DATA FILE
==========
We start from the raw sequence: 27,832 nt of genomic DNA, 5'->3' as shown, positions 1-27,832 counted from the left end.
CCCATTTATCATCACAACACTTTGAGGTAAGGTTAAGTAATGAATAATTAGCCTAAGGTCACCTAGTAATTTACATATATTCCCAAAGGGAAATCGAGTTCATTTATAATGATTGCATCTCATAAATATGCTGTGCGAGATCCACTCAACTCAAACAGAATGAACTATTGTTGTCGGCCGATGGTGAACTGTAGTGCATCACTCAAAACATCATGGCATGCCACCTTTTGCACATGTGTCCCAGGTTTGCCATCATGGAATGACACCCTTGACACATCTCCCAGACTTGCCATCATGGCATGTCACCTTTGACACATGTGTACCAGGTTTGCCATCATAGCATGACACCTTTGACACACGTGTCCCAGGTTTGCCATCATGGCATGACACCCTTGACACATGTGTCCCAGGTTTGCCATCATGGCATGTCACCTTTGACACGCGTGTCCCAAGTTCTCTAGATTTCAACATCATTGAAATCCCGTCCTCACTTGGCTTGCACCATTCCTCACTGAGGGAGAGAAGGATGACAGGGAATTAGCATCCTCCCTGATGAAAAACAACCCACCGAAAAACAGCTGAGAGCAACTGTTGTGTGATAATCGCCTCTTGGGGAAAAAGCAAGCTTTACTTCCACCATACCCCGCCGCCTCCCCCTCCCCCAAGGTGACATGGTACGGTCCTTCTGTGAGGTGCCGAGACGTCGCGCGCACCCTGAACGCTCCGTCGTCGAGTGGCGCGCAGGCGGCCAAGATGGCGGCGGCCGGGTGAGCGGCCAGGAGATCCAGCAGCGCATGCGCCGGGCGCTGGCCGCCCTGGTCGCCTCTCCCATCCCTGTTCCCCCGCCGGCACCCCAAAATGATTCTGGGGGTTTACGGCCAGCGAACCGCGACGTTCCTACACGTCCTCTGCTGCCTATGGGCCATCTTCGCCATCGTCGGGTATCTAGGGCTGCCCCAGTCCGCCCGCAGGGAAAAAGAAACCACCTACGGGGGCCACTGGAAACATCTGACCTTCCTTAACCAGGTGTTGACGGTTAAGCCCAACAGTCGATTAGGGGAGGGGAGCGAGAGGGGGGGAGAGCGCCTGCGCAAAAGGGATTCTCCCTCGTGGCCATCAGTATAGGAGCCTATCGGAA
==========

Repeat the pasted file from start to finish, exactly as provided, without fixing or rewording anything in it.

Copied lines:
We start from the raw sequence: 27,832 nt of genomic DNA, 5'->3' as shown, positions 1-27,832 counted from the left end.
CCCATTTATCATCACAACACTTTGAGGTAAGGTTAAGTAATGAATAATTAGCCTAAGGTCACCTAGTAATTTACATATATTCCCAAAGGGAAATCGAGTTCATTTATAATGATTGCATCTCATAAATATGCTGTGCGAGATCCACTCAACTCAAACAGAATGAACTATTGTTGTCGGCCGATGGTGAACTGTAGTGCATCACTCAAAACATCATGGCATGCCACCTTTTGCACATGTGTCCCAGGTTTGCCATCATGGAATGACACCCTTGACACATCTCCCAGACTTGCCATCATGGCATGTCACCTTTGACACATGTGTACCAGGTTTGCCATCATAGCATGACACCTTTGACACACGTGTCCCAGGTTTGCCATCATGGCATGACACCCTTGACACATGTGTCCCAGGTTTGCCATCATGGCATGTCACCTTTGACACGCGTGTCCCAAGTTCTCTAGATTTCAACATCATTGAAATCCCGTCCTCACTTGGCTTGCACCATTCCTCACTGAGGGAGAGAAGGATGACAGGGAATTAGCATCCTCCCTGATGAAAAACAACCCACCGAAAAACAGCTGAGAGCAACTGTTGTGTGATAATCGCCTCTTGGGGAAAAAGCAAGCTTTACTTCCACCATACCCCGCCGCCTCCCCCTCCCCCAAGGTGACATGGTACGGTCCTTCTGTGAGGTGCCGAGACGTCGCGCGCACCCTGAACGCTCCGTCGTCGAGTGGCGCGCAGGCGGCCAAGATGGCGGCGGCCGGGTGAGCGGCCAGGAGATCCAGCAGCGCATGCGCCGGGCGCTGGCCGCCCTGGTCGCCTCTCCCATCCCTGTTCCCCCGCCGGCACCCCAAAATGATTCTGGGGGTTTACGGCCAGCGAACCGCGACGTTCCTACACGTCCTCTGCTGCCTATGGGCCATCTTCGCCATCGTCGGGTATCTAGGGCTGCCCCAGTCCGCCCGCAGGGAAAAAGAAACCACCTACGGGGGCCACTGGAAACATCTGACCTTCCTTAACCAGGTGTTGACGGTTAAGCCCAACAGTCGATTAGGGGAGGGGAGCGAGAGGGGGGGAGAGCGCCTGCGCAAAAGGGATTCTCCCTCGTGGCCATCAGTATAGGAGCCTATCGGAA